Reclaiming Masculinity - Brook Marshall

Being trans or non-binary in a society that is so institutionally driven by concepts of traditional gender can be a confusing and alienating place. As a non-binary person I am often baffled by the emphatic appeal to a manufactured ideal of ‘manliness’ in our day-to-day lives; from recruiting for occupations to marketing products to picking hobbies, it seems omnipresent and suffocating.


Is all masculinity like this? No. Does it have to be? Also no. I believe there is a strong opportunity for cisgender men to learn more about a more freeing experience of masculinity from trans and non-binary people.


Fragile (or toxic) masculinity is often considered to be a ‘doubling down’ of certain behaviours. These are often centred around maintaining a sense of control, such as being needlessly competitive, repressing emotional expression or a propensity for coercion. Conversely, it can also be seen as an attempt to minimise peaceful resolution, compromise, collaboration or openness. Some men feel a strong need to maintain a status quo where these beliefs and ways of thinking aren’t threatened as a way of retaining that sense of control. In order to do this, they can try to perpetuate these behaviours not only in themselves but in those they consider to be their peers, whether in work or social settings.


As limiting as this can be, it tells us a lot about our society’s response to identities which are considered outwith the norm, and the more ingrained and internalised these structures are the stronger the backlash. When these ways of thinking are challenged the response can often be disproportionate to the act, but the perceived threat to that particular brand of masculinity shows how fragile their narrow view of masculinity can be. Despite this, gender roles can, and do, change over time. However, this can be so slow that it may not feel as if they’re changing at all.


Media is often where this conversation can take place, but despite attempts to present a complex and nuanced picture of flawed men, there are some who seem determined to purposefully misinterpret the authorial intent behind these characters. Fictional men like Walter White, Don Draper or Rick Sanchez are popular examples of this - whilst watching these kinds of shows is definitely entertaining, they are clearly not supposed to be sympathetic characters. It should be concerning to all of us that some people identify with these characters at all. Despite the fact that the creators of these shows have time and again expressed that these are flawed characters who are not supposed to represent a role model or an ideal, some will twist that authorial intent and social commentary. They will take startling leaps of logic to, again, avoid any perceived threat to their view of what masculinity is and isn’t.


Transmasculinity is about embracing the options presented to you. Trans people have existed throughout history despite attempts, to this day, by more regressive elements to erase or diminish those people and their identities. Indeed those who threaten that toxic masculinity in other ways - sexuality for instance (see the Lovers of Moderna) - can be erased too. Many cultures around the world have historically recognised and celebrated trangender identities but they’ve been sidelined from the history books. While it is a separate issue too complex to be addressed in this article the unfortunate reality is that in many places around the world an enduring impact of colonialism is intolerance towards diverse sexuality and gender expression. Nevertheless, trans people exist and persist because the need to express these unspoken parts of themselves is often greater than the risk.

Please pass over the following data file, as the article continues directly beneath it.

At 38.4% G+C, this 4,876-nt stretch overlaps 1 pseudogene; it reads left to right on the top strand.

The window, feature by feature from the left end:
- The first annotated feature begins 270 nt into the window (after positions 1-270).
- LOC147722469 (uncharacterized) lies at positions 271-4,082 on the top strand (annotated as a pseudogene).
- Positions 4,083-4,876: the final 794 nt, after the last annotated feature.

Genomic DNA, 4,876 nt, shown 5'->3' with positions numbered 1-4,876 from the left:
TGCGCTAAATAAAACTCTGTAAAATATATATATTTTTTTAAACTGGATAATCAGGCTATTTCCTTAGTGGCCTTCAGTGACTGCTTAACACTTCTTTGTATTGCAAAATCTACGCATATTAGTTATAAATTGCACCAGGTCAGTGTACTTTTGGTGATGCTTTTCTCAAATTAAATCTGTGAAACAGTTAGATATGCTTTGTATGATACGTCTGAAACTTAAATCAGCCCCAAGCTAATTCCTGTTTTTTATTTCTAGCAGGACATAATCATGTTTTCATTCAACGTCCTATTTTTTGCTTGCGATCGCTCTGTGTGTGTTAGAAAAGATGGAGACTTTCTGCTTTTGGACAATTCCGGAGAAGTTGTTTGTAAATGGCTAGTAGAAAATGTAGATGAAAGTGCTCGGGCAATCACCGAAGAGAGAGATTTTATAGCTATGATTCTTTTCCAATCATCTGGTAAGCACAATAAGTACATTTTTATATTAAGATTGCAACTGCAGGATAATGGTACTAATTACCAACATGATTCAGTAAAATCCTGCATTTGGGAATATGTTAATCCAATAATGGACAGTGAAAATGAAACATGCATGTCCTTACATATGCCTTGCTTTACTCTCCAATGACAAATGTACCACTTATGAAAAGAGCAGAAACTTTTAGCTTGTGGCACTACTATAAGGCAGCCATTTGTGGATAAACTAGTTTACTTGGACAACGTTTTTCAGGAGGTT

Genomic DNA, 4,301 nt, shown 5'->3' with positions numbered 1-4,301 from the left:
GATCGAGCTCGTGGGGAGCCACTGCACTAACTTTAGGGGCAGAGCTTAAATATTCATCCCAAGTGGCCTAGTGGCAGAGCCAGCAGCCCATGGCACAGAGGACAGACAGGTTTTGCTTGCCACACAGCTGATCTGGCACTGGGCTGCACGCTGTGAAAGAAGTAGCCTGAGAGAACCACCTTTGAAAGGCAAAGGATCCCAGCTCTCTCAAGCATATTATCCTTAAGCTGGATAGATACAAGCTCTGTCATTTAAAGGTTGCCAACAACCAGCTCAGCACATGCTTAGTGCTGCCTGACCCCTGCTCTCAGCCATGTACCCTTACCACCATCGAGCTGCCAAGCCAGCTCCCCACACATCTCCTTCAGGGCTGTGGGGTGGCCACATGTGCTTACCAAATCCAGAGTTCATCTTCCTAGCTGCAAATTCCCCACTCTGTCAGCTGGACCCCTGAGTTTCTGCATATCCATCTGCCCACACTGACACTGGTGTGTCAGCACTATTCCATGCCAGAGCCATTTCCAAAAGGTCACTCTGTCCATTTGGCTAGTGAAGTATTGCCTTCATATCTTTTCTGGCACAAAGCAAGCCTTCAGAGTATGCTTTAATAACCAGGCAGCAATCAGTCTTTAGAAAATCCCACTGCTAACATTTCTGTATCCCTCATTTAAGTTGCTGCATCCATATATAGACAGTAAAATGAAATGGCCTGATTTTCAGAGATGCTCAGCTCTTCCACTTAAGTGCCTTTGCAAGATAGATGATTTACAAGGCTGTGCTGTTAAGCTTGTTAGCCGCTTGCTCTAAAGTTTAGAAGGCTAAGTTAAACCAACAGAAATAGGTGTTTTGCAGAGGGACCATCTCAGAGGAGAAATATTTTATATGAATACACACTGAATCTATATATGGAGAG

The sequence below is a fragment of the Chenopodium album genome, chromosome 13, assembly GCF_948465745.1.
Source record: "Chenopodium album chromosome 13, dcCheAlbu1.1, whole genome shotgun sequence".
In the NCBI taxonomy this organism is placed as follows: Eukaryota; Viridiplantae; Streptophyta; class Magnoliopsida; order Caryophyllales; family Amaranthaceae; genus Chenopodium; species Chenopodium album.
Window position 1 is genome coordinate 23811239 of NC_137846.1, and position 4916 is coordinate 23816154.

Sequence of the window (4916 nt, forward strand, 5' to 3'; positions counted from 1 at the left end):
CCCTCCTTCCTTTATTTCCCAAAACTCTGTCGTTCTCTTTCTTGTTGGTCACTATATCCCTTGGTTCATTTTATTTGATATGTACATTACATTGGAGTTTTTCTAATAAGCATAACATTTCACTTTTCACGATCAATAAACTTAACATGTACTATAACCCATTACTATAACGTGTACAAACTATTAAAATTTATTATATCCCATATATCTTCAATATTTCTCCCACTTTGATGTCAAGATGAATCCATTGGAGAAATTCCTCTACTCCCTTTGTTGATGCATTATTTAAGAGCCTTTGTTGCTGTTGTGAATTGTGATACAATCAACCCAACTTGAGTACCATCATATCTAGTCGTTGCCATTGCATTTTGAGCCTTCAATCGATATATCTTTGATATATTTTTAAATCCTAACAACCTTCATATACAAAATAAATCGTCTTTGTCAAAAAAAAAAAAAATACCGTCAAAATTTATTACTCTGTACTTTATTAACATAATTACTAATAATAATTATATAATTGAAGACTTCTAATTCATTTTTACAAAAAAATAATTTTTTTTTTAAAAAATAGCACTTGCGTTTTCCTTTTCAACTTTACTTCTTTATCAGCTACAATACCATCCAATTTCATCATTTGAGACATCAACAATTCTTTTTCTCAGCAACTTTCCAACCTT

My experience as a non-binary person who was assigned male at birth is messy and confusing, and has taken a long time to unpack. I didn’t come out as non-binary until my mid-twenties because frankly I didn’t know I was. I didn’t really know or understand what the words were to describe how I was feeling. I had no one to relate to or speak to because I didn’t know any other non-binary people. I remember when I first read about being agender, and it was like a bolt out of the blue had hit me and it all suddenly made sense. For me, that was one of the most powerful and cathartic watershed moments of my life. Exploration can often be liberation, and I’m so glad that I took the time to educate myself about trans identities or I know I would still be stuck and struggling in these patterns of behaviour that I thought were expected of me - despite having no affinity for them.


Transmasculine people have choppy waters to navigate in exploring their identity, the lines can often seem blurred and as with any social construct, gender can be a complex thing to understand. But by the same token, it can also be very simple - you may not intuitively understand what it feels like to experience gender dysphoria or euphoria (and if you’re cisgender you may likely never know), but you don’t have to. All you have to do is respect it, and support the trans people in your life. Read more, listen more and recognise the unique perspective of people who have battled with their gender dysphoria because their experience and presentation of masculinity is hard won. Simple and small changes for you, such as taking care to use the right pronouns or learning to use someone’s new name, will take a little effort from you and make a huge difference to someone else. Who knows? You might learn something about yourself along the way.